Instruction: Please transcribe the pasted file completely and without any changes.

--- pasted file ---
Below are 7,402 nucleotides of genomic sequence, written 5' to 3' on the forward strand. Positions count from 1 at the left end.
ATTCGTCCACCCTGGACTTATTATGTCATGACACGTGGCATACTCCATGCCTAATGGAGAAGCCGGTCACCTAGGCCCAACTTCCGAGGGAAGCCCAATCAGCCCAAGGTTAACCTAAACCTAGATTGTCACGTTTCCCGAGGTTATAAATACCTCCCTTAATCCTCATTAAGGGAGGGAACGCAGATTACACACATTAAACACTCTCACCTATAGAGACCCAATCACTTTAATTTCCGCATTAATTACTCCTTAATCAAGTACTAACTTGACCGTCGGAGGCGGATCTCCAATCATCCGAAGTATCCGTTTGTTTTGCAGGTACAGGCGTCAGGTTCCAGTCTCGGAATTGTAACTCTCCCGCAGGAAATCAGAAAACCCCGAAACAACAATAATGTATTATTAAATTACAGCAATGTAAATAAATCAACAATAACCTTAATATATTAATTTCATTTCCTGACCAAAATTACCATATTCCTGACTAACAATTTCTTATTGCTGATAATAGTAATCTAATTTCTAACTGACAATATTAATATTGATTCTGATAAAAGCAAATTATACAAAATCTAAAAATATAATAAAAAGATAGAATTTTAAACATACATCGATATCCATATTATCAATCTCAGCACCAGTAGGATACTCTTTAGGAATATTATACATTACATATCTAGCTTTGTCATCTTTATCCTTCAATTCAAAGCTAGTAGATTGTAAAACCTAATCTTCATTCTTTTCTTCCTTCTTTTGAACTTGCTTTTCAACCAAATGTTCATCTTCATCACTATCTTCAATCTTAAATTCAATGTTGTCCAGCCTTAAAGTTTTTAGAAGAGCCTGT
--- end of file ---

Below are 7,402 nucleotides of genomic sequence, written 5' to 3' on the forward strand. Positions count from 1 at the left end.
ATTCGTCCACCCTGGACTTATTATGTCATGACACGTGGCATACTCCATGCCTAATGGAGAAGCCGGTCACCTAGGCCCAACTTCCGAGGGAAGCCCAATCAGCCCAAGGTTAACCTAAACCTAGATTGTCACGTTTCCCGAGGTTATAAATACCTCCCTTAATCCTCATTAAGGGAGGGAACGCAGATTACACACATTAAACACTCTCACCTATAGAGACCCAATCACTTTAATTTCCGCATTAATTACTCCTTAATCAAGTACTAACTTGACCGTCGGAGGCGGATCTCCAATCATCCGAAGTATCCGTTTGTTTTGCAGGTACAGGCGTCAGGTTCCAGTCTCGGAATTGTAACTCTCCCGCAGGAAATCAGAAAACCCCGAAACAACAATAATGTATTATTAAATTACAGCAATGTAAATAAATCAACAATAACCTTAATATATTAATTTCATTTCCTGACCAAAATTACCATATTCCTGACTAACAATTTCTTATTGCTGATAATAGTAATCTAATTTCTAACTGACAATATTAATATTGATTCTGATAAAAGCAAATTATACAAAATCTAAAAATATAATAAAAAGATAGAATTTTAAACATACATCGATATCCATATTATCAATCTCAGCACCAGTAGGATACTCTTTAGGAATATTATACATTACATATCTAGCTTTGTCATCTTTATCCTTCAATTCAAAGCTAGTAGATTGTAAAACCTAATCTTCATTCTTTTCTTCCTTCTTTTGAACTTGCTTTTCAACCAAATGTTCATCTTCATCACTATCTTCAATCTTAAATTCAATGTTGTCCAGCCTTAAAGTTTTTAGAAGAGCCTGT